I hope this explains what I mean







Quote
Also did you know that Tom sings the second verse of Suzie Q?

Didn't know that. That's neat. Did he sing it on stage in the early days as well ?
« Last Edit: March 08, 2012, 06:37:38 AM by Rocker » Logged

a diseased bunch of mo'fos if there ever was one… their beauty is so awesome that listening to them at their best is like being in some vast dream cathedral decorated with a thousand gleaming American pop culture icons.

- Lester Bangs on The Beach Boys


PRO SHOT BEACH BOYS CONCERTS - LIST


To sum it up, they blew it, they blew it consistently, they continue to blow it, it is tragic and this pathological problem caused The Beach Boys' greatest music to be so underrated by the general public.

- Jack Rieley
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« Reply #34 on: March 08, 2012, 10:22:49 AM »

As much as I love John's songs I must say he is a total butthole.
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« Reply #35 on: March 08, 2012, 11:46:43 AM »

Been reading this thread and you guys are hilarious.  Really.  I wonder if you've actually read some of these things or are just making them up.
« Last Edit: March 08, 2012, 11:54:44 AM by Mikie » Logged

I, I love the colorful clothes she wears, and she's already working on my brain. I only looked in her eyes, but I picked up something I just can't explain. I, I bet I know what she’s like, and I can feel how right she’d be for me. It’s weird how she comes in so strong, and I wonder what she’s picking up from me. I hope it’s good, good, good, good vibrations, yeah!!
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« Reply #36 on: March 08, 2012, 11:52:53 AM »

You wouldn't happen to frequent another board as midnightx or Doc, would you?

No, they came from the Cabinessence/Shut Down Board where you come from, Lonely Summer.  You know, the all but dead board.
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I, I love the colorful clothes she wears, and she's already working on my brain. I only looked in her eyes, but I picked up something I just can't explain. I, I bet I know what she’s like, and I can feel how right she’d be for me. It’s weird how she comes in so strong, and I wonder what she’s picking up from me. I hope it’s good, good, good, good vibrations, yeah!!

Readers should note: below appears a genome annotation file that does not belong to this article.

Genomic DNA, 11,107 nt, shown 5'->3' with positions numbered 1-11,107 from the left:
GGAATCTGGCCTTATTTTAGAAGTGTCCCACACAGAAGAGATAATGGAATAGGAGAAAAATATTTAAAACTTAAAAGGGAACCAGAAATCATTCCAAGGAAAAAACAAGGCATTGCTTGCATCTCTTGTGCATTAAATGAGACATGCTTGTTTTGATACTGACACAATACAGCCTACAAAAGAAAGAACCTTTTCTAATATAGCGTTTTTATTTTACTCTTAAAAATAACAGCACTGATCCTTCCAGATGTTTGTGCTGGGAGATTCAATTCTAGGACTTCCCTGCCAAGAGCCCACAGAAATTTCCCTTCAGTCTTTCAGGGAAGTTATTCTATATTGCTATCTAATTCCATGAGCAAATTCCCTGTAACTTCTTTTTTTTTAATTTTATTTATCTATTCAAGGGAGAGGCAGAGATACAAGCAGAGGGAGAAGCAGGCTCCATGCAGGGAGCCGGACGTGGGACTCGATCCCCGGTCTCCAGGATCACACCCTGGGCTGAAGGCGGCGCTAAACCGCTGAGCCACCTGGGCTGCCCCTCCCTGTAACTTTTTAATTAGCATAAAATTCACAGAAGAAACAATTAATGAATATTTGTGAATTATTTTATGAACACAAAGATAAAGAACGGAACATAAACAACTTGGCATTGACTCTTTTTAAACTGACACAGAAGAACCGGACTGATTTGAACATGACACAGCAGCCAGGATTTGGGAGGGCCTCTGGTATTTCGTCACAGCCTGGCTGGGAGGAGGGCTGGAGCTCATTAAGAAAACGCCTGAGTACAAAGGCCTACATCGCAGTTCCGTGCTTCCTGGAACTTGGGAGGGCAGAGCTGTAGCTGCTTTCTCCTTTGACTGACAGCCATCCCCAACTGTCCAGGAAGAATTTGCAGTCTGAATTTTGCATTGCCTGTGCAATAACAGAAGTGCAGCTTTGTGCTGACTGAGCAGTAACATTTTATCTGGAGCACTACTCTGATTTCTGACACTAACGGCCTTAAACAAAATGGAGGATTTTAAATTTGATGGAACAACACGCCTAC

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« Reply #37 on: March 08, 2012, 12:03:39 PM »

How did that board die anyway? When I left there around 2003 it was still really vibrant.
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« Reply #38 on: March 08, 2012, 12:19:49 PM »

'Cause after you left, R&R, Bungalow Bill didn't have anybody left to argue Conservative politics with!
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I, I love the colorful clothes she wears, and she's already working on my brain. I only looked in her eyes, but I picked up something I just can't explain. I, I bet I know what she’s like, and I can feel how right she’d be for me. It’s weird how she comes in so strong, and I wonder what she’s picking up from me. I hope it’s good, good, good, good vibrations, yeah!!
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« Reply #39 on: March 08, 2012, 12:22:26 PM »

'Cause after you left, R&R, Bungalow Bill didn't have anybody left to argue Conservative politics with!

 LOL

Had no idea I was such a load bearing figure over there...
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« Reply #40 on: March 08, 2012, 12:52:37 PM »

"Nuff said"Huh

Are you insane?

You mean to tell me YOU are the God in the sky who knows what constitutes quality to the point where your opinion is fact?

WTF?



Obviously you didn't understand anything that I said. Otherwise you would get the difference between opinion and fact that I tried to make clear for you in my posting above. I don't constitue nothing. I'm just looking at it from a musical point of view. I don't have a problem mentioning that Fogerty wrote his share of bs too.



Quote
If VDP had written those lyrics you'd consider them genius (my opinion)

I'm not much of a fan of VDP's lyrics. Not all that glitters is gold.
But maybe you can tell me what's so great with these lyrics. I'm saying they're average. Everyone could write that stuff. Nothing special, quite halting, but that's all.




Quote
You wouldn't happen to frequent another board as midnightx or Doc, would you?


I don't care for both of them.

You guys have to understand that music - and therefor the difference between good, bad, average, wahtsoever - isn't about taste. As I mentioned above, I like music that's incredible terrible with no substance or great quality. Yet I never would be as arrogant to say it is good or even great only because it's very appealing to me and my personal taste.
If you can't analyse, then don't try it. For this whole discussion I never said that my opinion is fact or better than anyone else's. In fact, THAT comes from the other side.


Please don't think I was giving the Doug/Stu Mardi Gras material amazingly high praise. All I said was that for two guys who were suddenly thrust into the responsibility of writing/producing/singing/playing enough material for 90% of an album MINUS their lead guitarist/singer/arranger's participation: it wasn't all that bad and had some good points..... That's it!

Rock n Roll is about whatever the hell you want it to be and about whatever the hell you wanna like no matter what "authority" on terms of quality will tell you. And even then, most people's idea of what quality is depends on their personal taste anyway, so I don't see how you can make and preach such a false distinction with a straight face. I mean, what constitutes quality in your book? I'm curious. Should I think Winds Of Change is a better song than Tomorrow Never Knows because TNK is one chord while Winds Of Change is more complex and with more universal lyrics? Or that Kokomo must be better than Beat On The Brat for the same reasons?

I'm just trying to understand.





All I said is that their songs on Mardi Gras are average at best. Nothing else.


For the other point, let me try it this way. I don't know if my english is good enough to express it in another way or if I'd know any other way to describe it.